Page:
It's a perfect destination race, with one of the most challenging courses in the sport, which is why so many desire for the chance to compete in it.

Lauren Goss , Hoka One One professional triathlete and Escape from Alcatraz survivor, shares valuable tips to help you endure this grueling race, which takes place this year on June 11.

Before the race

Drive the bike course: Hop in a car and go over the hills, landmarks and turns. San Francisco's streets have significant potholes, too, so take note to avoid flat tires or crashing.

Study the transition: Knowing the transition area will help you shed time and feel confident. "I did not do this very well," says Goss of her inaugural Escape race. "I knew where the bike in/out was, but I wasn't sure where the swim-in and run-out areas were. I was frantically doing 180s trying to figure this out. Seems silly, but when you're redlining and cold, your head does not think straight."

Pick the best gear: A race kit is simple to wear under a wetsuit, has padding on the shorts for the bike leg and is easy to run in. "The TYR Torque is neoprene and heats the water inside the suit, which heats the body. Also, it's a great windbreaker," suggests Goss.

Surviving the swim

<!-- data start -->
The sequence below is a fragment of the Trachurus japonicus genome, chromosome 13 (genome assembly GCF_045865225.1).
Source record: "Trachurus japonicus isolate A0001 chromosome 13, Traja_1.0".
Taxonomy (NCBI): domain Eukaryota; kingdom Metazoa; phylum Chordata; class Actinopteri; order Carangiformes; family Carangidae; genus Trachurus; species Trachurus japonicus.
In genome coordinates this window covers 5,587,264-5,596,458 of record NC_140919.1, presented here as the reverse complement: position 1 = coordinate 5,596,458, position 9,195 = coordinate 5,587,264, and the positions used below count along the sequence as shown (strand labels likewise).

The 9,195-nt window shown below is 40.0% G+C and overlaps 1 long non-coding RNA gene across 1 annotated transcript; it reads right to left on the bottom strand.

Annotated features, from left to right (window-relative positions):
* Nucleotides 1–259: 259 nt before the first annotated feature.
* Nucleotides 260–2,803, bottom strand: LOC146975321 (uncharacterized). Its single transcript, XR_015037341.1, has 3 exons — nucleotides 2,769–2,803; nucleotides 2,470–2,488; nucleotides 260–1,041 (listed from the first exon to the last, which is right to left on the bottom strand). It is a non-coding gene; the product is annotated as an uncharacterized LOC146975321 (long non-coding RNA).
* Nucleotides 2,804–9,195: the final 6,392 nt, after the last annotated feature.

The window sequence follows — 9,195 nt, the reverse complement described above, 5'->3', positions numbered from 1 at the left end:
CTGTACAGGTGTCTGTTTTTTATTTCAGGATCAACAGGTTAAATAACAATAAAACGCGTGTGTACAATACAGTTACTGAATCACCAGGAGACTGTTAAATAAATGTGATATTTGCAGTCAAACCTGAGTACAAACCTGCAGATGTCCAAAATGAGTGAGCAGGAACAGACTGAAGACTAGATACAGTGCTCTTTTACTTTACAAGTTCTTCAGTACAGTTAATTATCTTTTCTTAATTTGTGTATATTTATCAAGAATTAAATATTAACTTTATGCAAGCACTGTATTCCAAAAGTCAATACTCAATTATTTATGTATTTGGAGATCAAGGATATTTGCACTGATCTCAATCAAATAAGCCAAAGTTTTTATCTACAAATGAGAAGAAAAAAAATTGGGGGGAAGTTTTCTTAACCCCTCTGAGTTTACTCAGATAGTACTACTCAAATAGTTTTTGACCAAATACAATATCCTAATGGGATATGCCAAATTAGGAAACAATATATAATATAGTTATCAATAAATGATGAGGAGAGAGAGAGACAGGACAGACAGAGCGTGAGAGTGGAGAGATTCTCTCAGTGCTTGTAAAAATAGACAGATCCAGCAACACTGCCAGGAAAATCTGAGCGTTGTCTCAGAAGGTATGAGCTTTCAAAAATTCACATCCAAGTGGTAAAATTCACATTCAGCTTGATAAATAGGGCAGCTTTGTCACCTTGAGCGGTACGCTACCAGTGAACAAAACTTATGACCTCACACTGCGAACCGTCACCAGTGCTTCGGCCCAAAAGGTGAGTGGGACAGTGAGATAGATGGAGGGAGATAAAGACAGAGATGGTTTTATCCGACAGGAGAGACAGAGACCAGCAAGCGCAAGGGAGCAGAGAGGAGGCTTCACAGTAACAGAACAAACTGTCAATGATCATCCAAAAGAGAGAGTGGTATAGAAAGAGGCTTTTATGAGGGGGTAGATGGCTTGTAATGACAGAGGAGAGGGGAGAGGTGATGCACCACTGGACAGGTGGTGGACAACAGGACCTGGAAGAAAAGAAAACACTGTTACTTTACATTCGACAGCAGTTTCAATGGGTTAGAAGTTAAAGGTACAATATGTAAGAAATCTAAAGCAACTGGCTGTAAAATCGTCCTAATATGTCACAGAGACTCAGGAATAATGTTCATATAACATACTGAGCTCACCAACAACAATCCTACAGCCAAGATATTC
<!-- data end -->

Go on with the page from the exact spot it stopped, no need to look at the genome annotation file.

Eat a huge breakfast: "You have to set up your transition, catch a 20-minute bus ride to the ferry house, take a one-hour ferry ride to the start and then race. There's a lot of downtime to get hungry. Make sure to fuel up or bring a snack for the boat ride," Goss recommends. Use this time to hydrate, too.
Bring swim cords: You may think that your body is warm from all the setup you have to do before the race, but your muscles still need to get the blood going. Swim cords help loosen up the muscles and get them ready to tackle the gnarliness of the SF Bay.

"I think it's a good idea to have these to get the blood flowing. People will look at you in envy and wish they had some," shares Goss.

Pour water in your wetsuit: Goss suggests you flood your wetsuit before the start so your body can start warming up.